ERI has eight certified facilities in the United States, with an annual capacity to shred up to a billion pounds of electronics per year making ERI highest capacity in the industry by far. With over a million square feet of indoor-secured facility space and football field length shredders, ERI is unmatched in its ability to responsibly recycle electronics scrap (e-scrap).
ERI’s proprietary state-of-the-art e-scrap shredding, CRT glass cleaning systems, and flat panel video display device (LCD, LED, Plasma) processing technologies allow ERI to transform ach device into a commodity that is recycled.
Batteries and ink cartridges are removed from any applicable devices and recycled by ERI’s audited service providers.
All materials, other than video display devices, are processed in ERI’ s e-scrap shredding system – the largest and most technically advanced electronic shredding system in North America.
This process allows ERI to bring materials down to the separated commodity level such as plastic, metal, and glass. Resulting commodities are sent to downstream processors, all of which are audited and pre-approved through ERI’s rigorous Downstream Vendor Management Program.
ERI’s fully integrated operations with advanced proprietary technologies, allows ERI to have the smallest downstream footprint in the industry – that means reduced chain of custody issues and guarantees that no electronics will end up in a landfill or that inoperable electronics will be exported to developing countries.
Be Careful Who You Choose
Almost every website for e-recyclers claims that they are “zero landfill, zero export” companies.
In some jurisdictions it is against the law NOT to landfill certain byproducts of e-recycling, so they either don’t know the law, only use downstream recyclers and don’t understand e-recycling, or are simply omitting facts.
No one claims to export e-scrap to developing countries, but somehow massive amounts of e-scrap end up in Africa and Asia endangering the environment and especially the lives of children. BAN, an industry watchdog group, has an ongoing project to place trackers in electronics and has identified many e-recyclers who claim not to export, but do. Ironically and unfortunately, local governments, school systems, and non-profits are particularly vulnerable to being part of the damage to the planet and exposing children to toxic substances due to oftentimes awarding e-waste contracts to the lowest bidder.
Over 130 e-recycling locations in the United States have been fined, abandoned, gone bankrupt, or been caught exporting e-scrap to developing countries.
Also, the Resource Conservation and Recovery Act gives the EPA the authority to control waste from the “cradle-to-grave”. The generation, transportation, treatment, storage, and disposal of waste is under the responsibility of the generator until the waste is disposed properly, so you cannot just contract your responsibility away.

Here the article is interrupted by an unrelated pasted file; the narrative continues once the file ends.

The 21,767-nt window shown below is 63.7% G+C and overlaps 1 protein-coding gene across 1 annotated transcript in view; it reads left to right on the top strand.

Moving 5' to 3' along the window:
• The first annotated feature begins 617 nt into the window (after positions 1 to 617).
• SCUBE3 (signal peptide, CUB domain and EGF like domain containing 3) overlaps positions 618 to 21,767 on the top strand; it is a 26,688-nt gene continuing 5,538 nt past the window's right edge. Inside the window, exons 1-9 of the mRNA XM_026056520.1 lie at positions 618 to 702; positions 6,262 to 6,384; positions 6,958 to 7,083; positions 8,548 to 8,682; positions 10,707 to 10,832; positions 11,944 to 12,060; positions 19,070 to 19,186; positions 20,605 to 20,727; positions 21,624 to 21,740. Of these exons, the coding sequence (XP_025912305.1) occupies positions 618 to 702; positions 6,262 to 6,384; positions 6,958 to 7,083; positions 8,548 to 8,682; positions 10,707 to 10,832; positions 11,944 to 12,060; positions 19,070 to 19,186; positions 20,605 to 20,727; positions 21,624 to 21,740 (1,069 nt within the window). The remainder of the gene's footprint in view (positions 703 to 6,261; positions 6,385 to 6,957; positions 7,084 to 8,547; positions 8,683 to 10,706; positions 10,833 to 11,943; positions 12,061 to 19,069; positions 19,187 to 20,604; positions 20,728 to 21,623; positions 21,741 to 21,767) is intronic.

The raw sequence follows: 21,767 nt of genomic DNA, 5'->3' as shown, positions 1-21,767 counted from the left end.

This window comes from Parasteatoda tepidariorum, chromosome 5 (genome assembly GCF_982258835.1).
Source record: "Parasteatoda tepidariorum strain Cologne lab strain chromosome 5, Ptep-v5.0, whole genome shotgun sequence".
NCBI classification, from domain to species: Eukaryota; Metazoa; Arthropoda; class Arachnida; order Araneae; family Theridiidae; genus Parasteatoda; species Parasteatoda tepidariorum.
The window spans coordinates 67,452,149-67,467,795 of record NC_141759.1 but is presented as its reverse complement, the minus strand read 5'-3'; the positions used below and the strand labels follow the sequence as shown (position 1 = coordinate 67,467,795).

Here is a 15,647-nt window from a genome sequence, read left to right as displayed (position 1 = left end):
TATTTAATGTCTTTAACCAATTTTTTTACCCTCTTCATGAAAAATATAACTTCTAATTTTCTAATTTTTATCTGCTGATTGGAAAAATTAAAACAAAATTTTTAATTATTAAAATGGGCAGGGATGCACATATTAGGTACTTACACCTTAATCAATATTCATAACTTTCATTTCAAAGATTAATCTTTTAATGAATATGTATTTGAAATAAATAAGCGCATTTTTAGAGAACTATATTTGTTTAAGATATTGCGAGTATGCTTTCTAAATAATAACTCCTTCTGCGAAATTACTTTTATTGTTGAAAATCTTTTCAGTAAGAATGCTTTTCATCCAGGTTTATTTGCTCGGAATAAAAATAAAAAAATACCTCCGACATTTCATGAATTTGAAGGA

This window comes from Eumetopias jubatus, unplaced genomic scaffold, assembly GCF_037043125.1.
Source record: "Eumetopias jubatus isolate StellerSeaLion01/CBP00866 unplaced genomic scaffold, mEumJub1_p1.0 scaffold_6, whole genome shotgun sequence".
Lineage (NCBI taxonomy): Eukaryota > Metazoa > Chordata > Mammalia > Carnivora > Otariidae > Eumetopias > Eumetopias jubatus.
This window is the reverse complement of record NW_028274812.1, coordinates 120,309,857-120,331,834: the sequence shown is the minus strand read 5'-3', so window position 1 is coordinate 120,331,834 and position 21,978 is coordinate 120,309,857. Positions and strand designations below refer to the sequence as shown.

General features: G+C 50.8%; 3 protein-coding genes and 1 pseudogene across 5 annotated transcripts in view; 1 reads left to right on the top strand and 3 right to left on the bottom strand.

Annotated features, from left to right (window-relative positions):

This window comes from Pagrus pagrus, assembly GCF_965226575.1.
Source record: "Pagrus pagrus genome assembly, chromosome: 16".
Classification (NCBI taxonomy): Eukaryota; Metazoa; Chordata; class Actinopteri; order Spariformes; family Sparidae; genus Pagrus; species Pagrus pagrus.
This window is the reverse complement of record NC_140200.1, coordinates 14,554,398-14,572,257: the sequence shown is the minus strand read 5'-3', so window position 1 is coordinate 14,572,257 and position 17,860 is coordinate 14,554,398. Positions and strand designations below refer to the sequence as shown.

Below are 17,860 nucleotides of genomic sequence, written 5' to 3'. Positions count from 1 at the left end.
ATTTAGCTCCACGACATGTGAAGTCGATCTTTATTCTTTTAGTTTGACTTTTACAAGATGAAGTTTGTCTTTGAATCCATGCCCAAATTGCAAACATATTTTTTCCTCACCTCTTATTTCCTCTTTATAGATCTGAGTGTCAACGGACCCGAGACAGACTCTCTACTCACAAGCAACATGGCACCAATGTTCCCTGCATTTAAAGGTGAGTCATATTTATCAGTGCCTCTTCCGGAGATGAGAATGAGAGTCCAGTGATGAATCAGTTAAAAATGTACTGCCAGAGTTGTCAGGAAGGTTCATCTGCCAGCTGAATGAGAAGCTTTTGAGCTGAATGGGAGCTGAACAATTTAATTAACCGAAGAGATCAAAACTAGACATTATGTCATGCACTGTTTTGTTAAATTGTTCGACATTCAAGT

ERI is the e-recycling partner you can trust.
ERI is the largest fully integrated electronics & IT Asset Disposition (ITAD) provider and cybersecurity-focused hardware destruction company in the United States.
Did You Know?
Just 1 gigabyte of data can equal as many as 675,000 pages of information.
Most computer hard drives are 500GB, meaning they can contain up to 337.5 million pages of information!
MIT tested over 150 used hard drives and over 92% contained recoverable sensitive information including social security numbers, credit card numbers, medical records and more.
An average small data breach costs a company $3.5 million dollars.
The two most common causes of data breaches are viruses/malware & misappropriated e-waste.
Many states mandate e-waste recycling, and more companies are now starting to mandate data destruction for company devices.
Electronics are the fastest growing solid waste stream in the world.
E-waste can contain lead, mercury, cadmium and other hazardous materials which when improperly recycled can leach into the soil and groundwater.
More devices today contain sensitive data, from smartphones to computers to tablets and beyond. This data must be destroyed when a device is deemed obsolete, or the information can be obtained by e-waste data miners.
The ERI Advantage
Learn more about ERI by clicking on each advantage below.
ERI wipes devices in accordance with Department of Defense (DOD) and National Institute of Standards and Technology (NIST) standards before being sent to its state-of-the-art e-waste shredders. To further ensure the safety and security of client data, ERI offers video verification of process as well as a Certificate of Destruction.
ERI is the nation’s largest e-waste recycler, with eight facilities servicing every zip code nationwide, and partners around the globe. It doesn’t matter where a company, organization or individual is located, ERI is here to serve.
Electronic devices are assigned a serial number, enabling tracking from entry to final disposition using ERI’s proprietary technology, MyTrackTech™. Information regarding electronic devices can be accessed at any point in the destruction and recycling process, ensuring complete transparency and verifying all regulatory requirements have been met.
ERI was the first e-waste recycler in the U.S. to be dual-certified by e-Stewards and R2, demonstrating its continued commitment to maintaining the highest environmental standards.
No matter the type of organization or company, ERI can help safely and responsibly recycle electronic devices, offering add-on services such as glass cleaning, mail back, asset refurbishment, trailer staging, direct pick- up and white glove service, among others.